Expert: Itís up to you to make sure medicines donít make you sick
Prescription medications help us deal with a lot of things. But, if you aren’t careful, they can do their share of damage as well.
We've all seen the drug commercials with the lengthy list of side effects. Comedians like Jeff Foxworthy even made jokes about them. But Jeff Kallina of The Methodist Hospital tells KTRH says there's good reason for those disclaimers.
“A lot of the warnings you hear on radio and television is pretty much a requirement to tell patients about what could potentially happen,” Kallina said.
Kallina says it’s very simple. The drugs make you better, but if you don't tell your doctor what you're already taking, they can make you sick. Some medications just don’t play well with each other. So, what’s his advice to you?
“It comes down to being an informed consumer. Asking your physician about interactions. There is also plenty of information available on medication reactions. It comes down to knowing what you are taking,” Kallina explained to KTRH.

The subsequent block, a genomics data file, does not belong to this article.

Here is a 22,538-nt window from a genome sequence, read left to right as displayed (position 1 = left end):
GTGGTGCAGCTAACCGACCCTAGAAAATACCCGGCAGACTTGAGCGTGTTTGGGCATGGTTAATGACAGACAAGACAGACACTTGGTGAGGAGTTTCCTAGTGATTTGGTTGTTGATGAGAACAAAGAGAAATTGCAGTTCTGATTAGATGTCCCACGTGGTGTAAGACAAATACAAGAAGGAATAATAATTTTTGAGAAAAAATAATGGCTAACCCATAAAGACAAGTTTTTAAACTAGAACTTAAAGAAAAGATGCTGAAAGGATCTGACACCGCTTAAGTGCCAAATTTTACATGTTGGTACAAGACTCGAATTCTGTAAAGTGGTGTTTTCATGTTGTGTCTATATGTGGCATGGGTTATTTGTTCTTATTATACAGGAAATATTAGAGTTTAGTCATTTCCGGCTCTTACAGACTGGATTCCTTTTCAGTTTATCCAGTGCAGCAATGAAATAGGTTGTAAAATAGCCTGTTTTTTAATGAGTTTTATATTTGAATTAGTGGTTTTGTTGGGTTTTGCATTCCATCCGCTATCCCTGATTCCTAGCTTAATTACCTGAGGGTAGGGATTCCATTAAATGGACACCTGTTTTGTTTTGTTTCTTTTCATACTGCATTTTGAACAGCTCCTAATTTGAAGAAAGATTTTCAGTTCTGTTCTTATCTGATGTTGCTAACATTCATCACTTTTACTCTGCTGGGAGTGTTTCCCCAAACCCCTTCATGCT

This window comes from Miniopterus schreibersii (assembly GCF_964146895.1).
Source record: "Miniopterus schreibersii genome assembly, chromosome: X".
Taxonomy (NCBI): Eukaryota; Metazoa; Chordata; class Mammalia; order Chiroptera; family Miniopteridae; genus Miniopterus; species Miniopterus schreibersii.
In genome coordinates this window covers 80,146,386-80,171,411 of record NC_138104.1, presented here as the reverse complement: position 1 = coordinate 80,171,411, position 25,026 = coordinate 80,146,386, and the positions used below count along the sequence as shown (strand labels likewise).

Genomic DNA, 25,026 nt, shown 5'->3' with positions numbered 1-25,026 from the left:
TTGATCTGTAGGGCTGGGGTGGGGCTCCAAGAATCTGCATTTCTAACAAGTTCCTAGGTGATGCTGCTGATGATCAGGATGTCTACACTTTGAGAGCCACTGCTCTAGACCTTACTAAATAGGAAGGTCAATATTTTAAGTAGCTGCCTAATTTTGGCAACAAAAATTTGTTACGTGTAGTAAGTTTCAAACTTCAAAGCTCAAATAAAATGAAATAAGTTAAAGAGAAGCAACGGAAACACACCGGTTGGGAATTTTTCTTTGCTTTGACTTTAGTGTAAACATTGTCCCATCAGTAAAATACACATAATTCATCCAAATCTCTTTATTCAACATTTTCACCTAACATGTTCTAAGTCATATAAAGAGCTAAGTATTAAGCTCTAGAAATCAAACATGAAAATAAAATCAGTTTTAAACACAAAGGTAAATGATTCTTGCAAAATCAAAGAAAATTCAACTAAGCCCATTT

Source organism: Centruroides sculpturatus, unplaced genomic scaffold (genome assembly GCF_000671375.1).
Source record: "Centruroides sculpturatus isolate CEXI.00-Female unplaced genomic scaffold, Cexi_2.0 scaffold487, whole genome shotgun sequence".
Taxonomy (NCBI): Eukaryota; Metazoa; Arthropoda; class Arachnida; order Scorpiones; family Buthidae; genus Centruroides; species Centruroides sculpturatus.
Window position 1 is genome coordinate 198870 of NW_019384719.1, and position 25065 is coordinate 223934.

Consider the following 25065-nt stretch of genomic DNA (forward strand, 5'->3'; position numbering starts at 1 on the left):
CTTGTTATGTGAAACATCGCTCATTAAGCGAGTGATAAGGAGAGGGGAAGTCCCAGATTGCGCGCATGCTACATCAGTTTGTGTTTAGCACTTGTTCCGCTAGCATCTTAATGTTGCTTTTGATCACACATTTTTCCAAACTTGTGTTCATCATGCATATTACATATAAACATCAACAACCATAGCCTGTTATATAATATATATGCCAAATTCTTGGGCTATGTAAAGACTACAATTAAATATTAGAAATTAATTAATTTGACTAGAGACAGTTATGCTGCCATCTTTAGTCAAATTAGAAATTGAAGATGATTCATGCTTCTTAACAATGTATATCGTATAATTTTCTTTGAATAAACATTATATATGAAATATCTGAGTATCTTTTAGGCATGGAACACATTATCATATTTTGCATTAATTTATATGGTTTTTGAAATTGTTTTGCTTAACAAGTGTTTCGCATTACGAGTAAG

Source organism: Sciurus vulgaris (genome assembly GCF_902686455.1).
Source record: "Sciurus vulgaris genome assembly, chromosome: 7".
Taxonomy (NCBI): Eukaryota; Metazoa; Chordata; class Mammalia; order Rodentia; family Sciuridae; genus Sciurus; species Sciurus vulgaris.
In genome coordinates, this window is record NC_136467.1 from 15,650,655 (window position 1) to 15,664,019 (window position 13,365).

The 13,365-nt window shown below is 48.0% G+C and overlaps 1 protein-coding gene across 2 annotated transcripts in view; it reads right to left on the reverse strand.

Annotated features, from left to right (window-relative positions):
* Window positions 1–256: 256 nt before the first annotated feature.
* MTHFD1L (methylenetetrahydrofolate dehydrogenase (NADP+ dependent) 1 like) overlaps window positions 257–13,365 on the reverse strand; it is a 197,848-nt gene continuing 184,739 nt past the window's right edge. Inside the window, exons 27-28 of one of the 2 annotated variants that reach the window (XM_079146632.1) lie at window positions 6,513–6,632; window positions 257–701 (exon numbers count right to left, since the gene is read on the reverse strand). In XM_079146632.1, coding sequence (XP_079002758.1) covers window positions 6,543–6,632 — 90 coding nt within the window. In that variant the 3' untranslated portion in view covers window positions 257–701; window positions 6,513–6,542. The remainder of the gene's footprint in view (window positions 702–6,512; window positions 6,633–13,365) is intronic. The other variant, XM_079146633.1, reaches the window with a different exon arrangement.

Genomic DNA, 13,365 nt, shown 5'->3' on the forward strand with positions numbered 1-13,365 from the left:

Kallina said at the end of the day, you know what you are taking. Your doctor, especially if you have more than one doctor, doesn’t necessarily know the whole story.
Kallina said that, “It’s really up to the patient to make sure their doctor is aware of all the medications that they’re on. Maintain a good medication list.”
So which medicines are the ones Kallina is seeing people have reactions too?
“Lipitor is a very commonly prescribed medication. You see a lot of patients on that and similar class medications,” Kallina said.
Kallina said if you take drugs like Lipitor, you can wind up having problems that you may not even be aware are related to the drug and its side effects.
“That class of medication has some very common side effects that can be unpleasant. Not necessarily life threatening, but pretty unpleasant and may go years without being recognized,” Kallina explained.
Kallina also told KTRH that he sees a lot of people come in to his office with reactions to antibiotics because of the way they can interact with other medications.